Google employees are fairly technology-minded, but even they were amazed by the strange car that appeared at the company's Mountain View headquarters Feb. 20, swarming around the vehicle and looking as though a UFO had landed.
"It's so space age, I love it," said one employee. "Where do you put the groceries?" joked another.
Google was just the latest stop for Xof1, a streamlined solar car on a record-breaking journey. It all started last June in Buffalo, N.Y., and took Canadian driver-creator Marcelo da Luz to the Arctic Circle before the car silently rolled into Mountain View last Friday 12,000 miles later.
Da Luz' moxie impressed the techies as much as anything. "You didn't know anybody at Google and you just showed up?" one asked. "Yeah," he answered.
Luckily, security guards did not carry da Luz and his $500,000 car off the Googleplex. Electric vehicle enthusiasts at the company, including Google founder Larry Page, were told about the car once da Luz arrived, although Page did not make an appearance on Friday.
Da Luz waited for a large crowd to gather before lifting the body up off the chassis and giving a talk about the car. It's a routine by now, as he's given the talk numerous times before, whenever people inevitably gather around. There was laughter when he told the crowd that while driving through Alaska, someone called 911 and reported seeing a UFO driving down the road.
The car took eight years to develop and cost $500,000, if you add labor costs to the $100,000 in materials and parts. Da Luz, a former flight attendant from Toronto, mortgaged his house to help pay for the project and recruited 47 volunteers, including Toronto area engineers, professors and college students, all of whom are listed on his Web site.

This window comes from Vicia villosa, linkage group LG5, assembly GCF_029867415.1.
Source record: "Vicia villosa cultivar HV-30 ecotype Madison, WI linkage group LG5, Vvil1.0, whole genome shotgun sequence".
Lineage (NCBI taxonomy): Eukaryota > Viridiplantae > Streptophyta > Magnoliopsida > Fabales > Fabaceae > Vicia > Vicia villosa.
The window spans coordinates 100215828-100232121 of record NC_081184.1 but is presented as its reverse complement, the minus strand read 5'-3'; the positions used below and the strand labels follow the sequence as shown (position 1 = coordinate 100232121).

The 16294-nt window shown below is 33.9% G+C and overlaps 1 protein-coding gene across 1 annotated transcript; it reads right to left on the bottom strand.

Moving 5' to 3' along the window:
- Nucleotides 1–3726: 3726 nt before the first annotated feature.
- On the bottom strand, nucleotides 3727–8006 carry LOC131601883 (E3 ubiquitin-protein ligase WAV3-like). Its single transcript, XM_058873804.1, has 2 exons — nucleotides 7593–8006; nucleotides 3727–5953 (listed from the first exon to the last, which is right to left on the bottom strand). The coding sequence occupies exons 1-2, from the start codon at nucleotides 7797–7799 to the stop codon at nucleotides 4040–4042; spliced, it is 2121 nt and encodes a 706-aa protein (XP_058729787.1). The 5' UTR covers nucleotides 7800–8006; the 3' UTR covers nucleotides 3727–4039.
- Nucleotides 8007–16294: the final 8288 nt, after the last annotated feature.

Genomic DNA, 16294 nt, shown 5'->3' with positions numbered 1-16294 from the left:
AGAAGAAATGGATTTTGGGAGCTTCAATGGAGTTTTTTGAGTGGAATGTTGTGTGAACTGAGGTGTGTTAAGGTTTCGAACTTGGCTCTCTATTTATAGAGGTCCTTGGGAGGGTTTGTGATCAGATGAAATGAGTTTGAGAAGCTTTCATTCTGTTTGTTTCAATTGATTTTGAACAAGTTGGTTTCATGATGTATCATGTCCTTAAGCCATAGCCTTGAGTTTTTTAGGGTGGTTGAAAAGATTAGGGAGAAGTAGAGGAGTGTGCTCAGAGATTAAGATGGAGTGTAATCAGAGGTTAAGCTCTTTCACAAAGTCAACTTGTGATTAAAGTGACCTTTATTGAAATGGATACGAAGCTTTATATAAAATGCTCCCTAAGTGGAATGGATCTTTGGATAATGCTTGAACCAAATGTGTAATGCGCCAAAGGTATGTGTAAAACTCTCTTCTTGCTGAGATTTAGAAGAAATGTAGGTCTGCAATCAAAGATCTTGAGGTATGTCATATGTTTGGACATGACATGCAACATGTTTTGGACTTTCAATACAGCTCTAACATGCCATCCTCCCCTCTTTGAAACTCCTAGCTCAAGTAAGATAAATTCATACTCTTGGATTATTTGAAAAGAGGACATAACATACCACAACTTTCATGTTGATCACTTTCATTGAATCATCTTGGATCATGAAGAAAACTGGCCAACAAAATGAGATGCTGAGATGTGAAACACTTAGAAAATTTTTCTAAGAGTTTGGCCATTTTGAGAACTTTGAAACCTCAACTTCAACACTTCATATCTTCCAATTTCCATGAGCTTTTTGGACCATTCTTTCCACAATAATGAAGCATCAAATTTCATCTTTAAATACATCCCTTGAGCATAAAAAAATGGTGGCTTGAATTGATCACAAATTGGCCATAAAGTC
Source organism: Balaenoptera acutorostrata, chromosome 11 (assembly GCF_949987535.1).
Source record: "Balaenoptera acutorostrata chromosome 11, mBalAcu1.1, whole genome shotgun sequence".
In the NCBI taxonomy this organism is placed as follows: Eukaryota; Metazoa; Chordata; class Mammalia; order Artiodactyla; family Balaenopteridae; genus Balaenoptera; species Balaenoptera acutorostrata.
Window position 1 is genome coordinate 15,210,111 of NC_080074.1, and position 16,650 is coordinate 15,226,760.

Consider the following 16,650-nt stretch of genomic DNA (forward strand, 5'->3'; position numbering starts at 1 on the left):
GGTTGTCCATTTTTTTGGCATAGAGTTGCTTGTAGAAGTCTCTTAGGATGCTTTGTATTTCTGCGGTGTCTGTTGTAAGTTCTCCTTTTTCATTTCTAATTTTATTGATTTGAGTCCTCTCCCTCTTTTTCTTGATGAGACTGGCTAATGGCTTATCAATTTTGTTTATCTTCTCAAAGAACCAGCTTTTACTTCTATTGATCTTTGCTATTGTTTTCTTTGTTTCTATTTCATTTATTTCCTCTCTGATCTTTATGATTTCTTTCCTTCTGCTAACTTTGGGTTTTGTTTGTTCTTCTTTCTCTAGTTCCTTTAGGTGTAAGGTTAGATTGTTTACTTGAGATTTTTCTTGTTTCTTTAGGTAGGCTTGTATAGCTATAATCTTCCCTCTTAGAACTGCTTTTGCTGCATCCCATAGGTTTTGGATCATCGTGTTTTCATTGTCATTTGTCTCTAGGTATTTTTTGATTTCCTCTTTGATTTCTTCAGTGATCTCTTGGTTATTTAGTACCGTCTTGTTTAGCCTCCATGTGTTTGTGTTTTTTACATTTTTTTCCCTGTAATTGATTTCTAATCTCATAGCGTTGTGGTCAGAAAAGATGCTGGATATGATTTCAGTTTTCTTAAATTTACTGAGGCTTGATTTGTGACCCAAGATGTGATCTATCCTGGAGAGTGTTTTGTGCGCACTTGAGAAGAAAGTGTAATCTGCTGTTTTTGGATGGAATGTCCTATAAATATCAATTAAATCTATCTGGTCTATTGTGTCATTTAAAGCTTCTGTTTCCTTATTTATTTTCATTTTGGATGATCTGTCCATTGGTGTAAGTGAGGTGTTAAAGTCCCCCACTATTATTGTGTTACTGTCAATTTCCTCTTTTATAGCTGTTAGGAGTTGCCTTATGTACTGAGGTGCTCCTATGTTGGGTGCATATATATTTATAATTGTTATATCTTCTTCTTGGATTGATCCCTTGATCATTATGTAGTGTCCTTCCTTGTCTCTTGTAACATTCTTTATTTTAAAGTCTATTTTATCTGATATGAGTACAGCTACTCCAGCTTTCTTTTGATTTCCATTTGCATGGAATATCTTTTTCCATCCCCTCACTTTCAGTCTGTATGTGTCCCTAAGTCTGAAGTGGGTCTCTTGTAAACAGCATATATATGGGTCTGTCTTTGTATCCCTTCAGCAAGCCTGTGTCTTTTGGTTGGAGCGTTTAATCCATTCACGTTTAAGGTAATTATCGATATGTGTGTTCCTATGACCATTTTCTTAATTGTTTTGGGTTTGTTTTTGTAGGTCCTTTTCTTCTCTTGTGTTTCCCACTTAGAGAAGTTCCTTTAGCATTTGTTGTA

The car is capable of going 75 miles per hour, but da Luz says he rarely takes it on the freeway. "People don't see it," said John Schaeffer, a volunteer who has been driving the support van behind the car for the last three weeks. Da Luz relies completely on volunteers that he picks up along the way to drive the support van, which holds spare parts and other supplies.
Made mostly from fiberglass and carbon fiber, the car weighs just 660 pounds with da Luz inside. Its body is low and flat like a manta ray and shaped like a wing for a little bit of lift. Strong storm winds could pick up the car and toss it like a potato chip, and a few times during his journey, da Luz said, he had to take it off the road and put it in the van's trailer to weather out storms.
Because of its aerodynamic shape and efficient AC motor, the car can drive 136 miles in the dark using only 66 pounds of lithium ion batteries. The solar cells generate a 900-watt charge for the batteries, which is about what a toaster uses, da Luz says.
Sometimes a lack of sun for several days would slow the trip down. On his worst day, da Luz traveled four miles. On his best day, he went 292 miles.
Inside the car, da Luz lays flat on a seat custom-molded to his body. While it has no padding, da Luz says the seat is comfortable enough that he has found himself dozing off while driving. With his head poking up behind a small windshield, he looks through a camera display on his glasses to see behind him. At night, da Luz relies on an array of powerful LED lights, each no bigger than a pencil eraser, to light the road.
Police and highway patrol officers, not convinced that Xof1 is street-legal, have pulled da Luz over 11 times. In order to legally register the car, he moved to Barbados, the small island nation off the coast of Venezuela, where an obscure 1949 Geneva Convention treaty allows him to drive Xof1 anywhere in the world.
His favorite stories are about the people who have offered help along the way. In one instance, someone handed da Luz the keys to an empty house. As da Luz drove on 500 miles of gravel roads on the way to the Arctic Circle, truck drivers got on their radios to let other truckers know that they needed to slow down so as not to throw gravel at the fragile solar panels.
The car broke the original 9,364-mile distance record back in Victoria, B.C. But as the trip goes on, da Luz is perpetually increasing the distance record. His plan is to end the trip in Los Angeles, but if he can gather enough financial help, he may continue on to South America.
For more information about the project, visit www.xof1.com.